Friday, May 30, 2014

32-bit Enterprise Linux Still Matters

I've been testing the Red Hat Enterprise Linux 7 Release Candidate. One thing that stuck out right away was the lack of a 32-bit x86 build. In last week's DistroWatch Weekly Jesse Smith questioned the need for such a build, which is only useful on legacy hardware, in the enterprise. He wrote:
"Something which caught my attention while reading this question was the requirement for a 32-bit operating system with newer software than Red Hat Enterprise Linux 6 offers. It seems unusual that someone would want new software versions, enterprise support and a 32-bit operating system. New software and legacy hardware (or new software and enterprise environments) rarely go together and it might be worth looking into whether these criteria are really necessary."
While I certainly understand Jesse's point about 32-bit being legacy hardware, there are still many use cases where 32-bit and current enterprise quality software and OS are necessary. Many current Linux apps are still very light and can run very well on rather old hardware, both in the server room and on the desktop.

I've done a lot of support of government servers and they run for about forever, as in until they serve no further use. Even retired, old servers are often repurposed and put back into service due to budget restrictions and/or long lead times to order new equipment under the required procedures for government procurement. In the United States this is especially true at the state level. When a server is repurposed it is usually reloaded with the current enterprise standard Linux distrubution release and applications, not legacy releases. That's one common use case.

Non-profits and small businesses often get by with older equipment as well, and in the case of non-profits it may even be donated second hand equipment that was no longer useful in it's former commercial enterprise home. Once again, a 32-bit OS and current software makes sense in cases like this.

My personal hope is that the free enterprise Linux clones will take Red Hat's 64-bit sources and create a 32-bit version. It isn't hard to do but it is time consuming. CentOS has already made clear they will release a 32-bit build(see comment by developer Johnny Hughes below), which leaves Scientific Linux and Springdale Linux.

[Note: This article was expanded from my comments on DistroWatch Weekly, Issue 560.]

Friday, April 25, 2014

The Lucrative Linux Job Offer I Turned Down

I haven't written about sexism in the Information Technology field in six and a half years. Any time I have ever written about gender issues, sexism or discrimination in IT, and particularly when I wrote for O'Reilly, there would be many comments by men who would get all defensive, tell me it's all in my pretty little head or if I would just get tougher and ignore it it would all go away. Others would fall back on sexist stereotypes, claiming women are just not interested in computing or are simply not as good at anything related to math, science and engineering than their male counterparts. Those who inevitably argue that the problem doesn't exist demonstrate just how pervasive the problem is with their comments. Never mind that IT is still dominated by young, white men plus a smattering of young Asian men. Other minorities and women are grossly underrepresented. Never mind that women have left IT in droves over the past 14 years and when interviewed they cite the hostile workplace that is the reality of many if not most IT shops. Nope, there's nothing wrong at all.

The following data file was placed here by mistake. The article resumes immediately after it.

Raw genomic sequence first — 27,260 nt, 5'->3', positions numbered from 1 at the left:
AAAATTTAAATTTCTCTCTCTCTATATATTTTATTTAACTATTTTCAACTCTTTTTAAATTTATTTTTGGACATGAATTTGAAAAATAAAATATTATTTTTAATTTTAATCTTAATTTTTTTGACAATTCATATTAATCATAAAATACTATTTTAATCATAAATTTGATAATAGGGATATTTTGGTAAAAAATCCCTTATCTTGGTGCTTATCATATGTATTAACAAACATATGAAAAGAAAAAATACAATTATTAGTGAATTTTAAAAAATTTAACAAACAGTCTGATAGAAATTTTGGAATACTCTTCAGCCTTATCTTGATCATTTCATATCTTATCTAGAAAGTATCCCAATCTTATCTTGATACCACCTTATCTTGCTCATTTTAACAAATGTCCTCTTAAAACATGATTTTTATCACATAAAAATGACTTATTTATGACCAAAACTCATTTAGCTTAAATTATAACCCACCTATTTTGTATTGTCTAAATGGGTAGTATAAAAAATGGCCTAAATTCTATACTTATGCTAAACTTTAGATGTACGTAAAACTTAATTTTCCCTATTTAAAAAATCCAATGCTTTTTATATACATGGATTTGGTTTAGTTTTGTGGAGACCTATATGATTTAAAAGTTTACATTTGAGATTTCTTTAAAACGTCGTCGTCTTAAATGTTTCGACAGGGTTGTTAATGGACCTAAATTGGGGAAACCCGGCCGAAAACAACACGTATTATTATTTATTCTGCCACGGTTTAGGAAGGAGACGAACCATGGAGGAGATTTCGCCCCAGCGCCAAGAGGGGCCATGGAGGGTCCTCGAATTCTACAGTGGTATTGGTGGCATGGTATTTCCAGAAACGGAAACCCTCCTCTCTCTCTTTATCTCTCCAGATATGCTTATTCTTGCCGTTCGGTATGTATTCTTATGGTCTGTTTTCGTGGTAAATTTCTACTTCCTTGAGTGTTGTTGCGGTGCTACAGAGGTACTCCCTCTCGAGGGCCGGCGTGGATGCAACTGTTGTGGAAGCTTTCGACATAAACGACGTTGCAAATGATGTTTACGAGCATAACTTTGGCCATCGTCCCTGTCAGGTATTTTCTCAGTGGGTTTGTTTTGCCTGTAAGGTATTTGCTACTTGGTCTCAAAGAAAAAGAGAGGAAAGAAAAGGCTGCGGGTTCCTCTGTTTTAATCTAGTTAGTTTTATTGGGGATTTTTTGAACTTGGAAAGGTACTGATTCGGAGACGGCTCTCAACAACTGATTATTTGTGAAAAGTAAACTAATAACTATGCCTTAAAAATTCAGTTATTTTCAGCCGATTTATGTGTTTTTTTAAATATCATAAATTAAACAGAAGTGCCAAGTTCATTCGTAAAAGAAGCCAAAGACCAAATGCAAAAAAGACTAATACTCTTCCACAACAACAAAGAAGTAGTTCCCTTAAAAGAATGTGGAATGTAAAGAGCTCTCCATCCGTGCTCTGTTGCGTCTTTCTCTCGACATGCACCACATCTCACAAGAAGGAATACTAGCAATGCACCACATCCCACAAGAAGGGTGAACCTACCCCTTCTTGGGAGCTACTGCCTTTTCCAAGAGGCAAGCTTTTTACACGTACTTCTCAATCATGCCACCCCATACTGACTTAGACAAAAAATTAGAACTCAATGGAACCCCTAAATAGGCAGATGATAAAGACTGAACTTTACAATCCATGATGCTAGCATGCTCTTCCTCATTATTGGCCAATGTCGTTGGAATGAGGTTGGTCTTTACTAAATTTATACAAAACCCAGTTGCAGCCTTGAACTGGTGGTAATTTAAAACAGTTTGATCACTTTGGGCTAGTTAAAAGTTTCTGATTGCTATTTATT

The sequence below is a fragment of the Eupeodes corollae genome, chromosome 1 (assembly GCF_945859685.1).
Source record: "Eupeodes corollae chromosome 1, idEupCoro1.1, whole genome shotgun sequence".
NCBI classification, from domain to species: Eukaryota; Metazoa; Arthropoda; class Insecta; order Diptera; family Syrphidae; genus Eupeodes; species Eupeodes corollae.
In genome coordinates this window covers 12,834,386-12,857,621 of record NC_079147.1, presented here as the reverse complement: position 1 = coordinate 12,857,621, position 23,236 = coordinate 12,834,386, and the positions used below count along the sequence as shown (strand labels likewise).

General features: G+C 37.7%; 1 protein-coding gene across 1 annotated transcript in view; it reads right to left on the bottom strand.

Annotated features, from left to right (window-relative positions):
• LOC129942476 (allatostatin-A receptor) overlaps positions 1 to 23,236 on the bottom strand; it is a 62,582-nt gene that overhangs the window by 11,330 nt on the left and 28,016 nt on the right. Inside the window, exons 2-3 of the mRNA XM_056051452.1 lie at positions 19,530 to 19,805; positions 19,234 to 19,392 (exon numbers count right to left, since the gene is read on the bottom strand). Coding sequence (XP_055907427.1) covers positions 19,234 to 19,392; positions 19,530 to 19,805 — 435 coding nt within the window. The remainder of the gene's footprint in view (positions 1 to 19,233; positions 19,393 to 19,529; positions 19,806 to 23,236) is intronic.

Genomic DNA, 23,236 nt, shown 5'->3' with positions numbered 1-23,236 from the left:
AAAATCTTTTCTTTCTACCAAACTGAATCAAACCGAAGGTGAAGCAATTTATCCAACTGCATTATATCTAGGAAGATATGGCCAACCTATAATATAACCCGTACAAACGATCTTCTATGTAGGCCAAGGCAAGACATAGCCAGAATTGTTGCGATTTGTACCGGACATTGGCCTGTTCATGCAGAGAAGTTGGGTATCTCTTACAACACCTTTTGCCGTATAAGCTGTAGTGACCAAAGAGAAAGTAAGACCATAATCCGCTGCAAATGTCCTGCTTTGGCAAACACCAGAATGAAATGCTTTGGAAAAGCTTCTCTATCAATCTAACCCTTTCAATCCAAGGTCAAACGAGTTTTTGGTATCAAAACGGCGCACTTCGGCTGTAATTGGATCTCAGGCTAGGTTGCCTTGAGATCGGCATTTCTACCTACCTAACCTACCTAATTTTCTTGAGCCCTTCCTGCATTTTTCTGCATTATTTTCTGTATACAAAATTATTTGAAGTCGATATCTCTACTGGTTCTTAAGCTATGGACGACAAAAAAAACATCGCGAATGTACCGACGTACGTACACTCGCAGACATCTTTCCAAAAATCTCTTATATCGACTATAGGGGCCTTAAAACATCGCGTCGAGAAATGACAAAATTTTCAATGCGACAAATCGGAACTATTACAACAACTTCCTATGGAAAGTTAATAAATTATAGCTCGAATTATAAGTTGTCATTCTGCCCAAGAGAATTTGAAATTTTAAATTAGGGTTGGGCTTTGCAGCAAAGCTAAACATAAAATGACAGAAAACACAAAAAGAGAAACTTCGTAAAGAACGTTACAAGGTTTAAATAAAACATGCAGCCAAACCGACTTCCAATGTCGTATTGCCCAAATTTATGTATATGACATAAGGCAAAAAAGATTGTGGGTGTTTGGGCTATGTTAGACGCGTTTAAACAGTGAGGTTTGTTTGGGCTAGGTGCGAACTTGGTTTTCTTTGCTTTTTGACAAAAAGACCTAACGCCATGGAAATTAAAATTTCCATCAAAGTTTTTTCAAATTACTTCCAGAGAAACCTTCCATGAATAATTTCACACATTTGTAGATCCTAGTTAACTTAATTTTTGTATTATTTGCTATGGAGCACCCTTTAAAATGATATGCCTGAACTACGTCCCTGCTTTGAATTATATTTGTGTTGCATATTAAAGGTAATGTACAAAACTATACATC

Last month I went through an interview process with a large company in a nearby state. I turned down what would have been the highest rate of my career as a Senior Linux Engineer. It paid about $10K more than I earned in a contract in Texas last year. Why did I walk away from an offer like that? I was told there are 400 people in IT, all male. I would have been woman #1 in 2014. When I asked about whether I might have problems in that environment the gentleman who would have been my boss said, "I'm the manager. I'm in a position to make sure you have no problems." That's when I knew that I had to walk away. If he had said, "I know my people. You won't have problems." I might still have taken the job. To think he can dictate attitudes and corporate culture told me that a lot more was wrong than even I saw in my interview process, and I had a bad feeling about this position pretty early on.

It's 2014, isn't it? I've been in IT since 1980. I have never seen an all male IT department before. Even worse: I worked for one of this company's direct competitors years ago and the ratio of men to women in my group was 60/40. Sexism in IT hasn't gotten better in recent years. It's gotten far, far worse. Still, I expect lots of comments from people, mostly men, in denial about this. After all, things are just fine for them.

I have pretty much decided to continue to build my consulting business even if it means less money in the short run than a corporate or government position. At least in my own business I have some control of the environment, even if I have to work a lot harder for every dollar.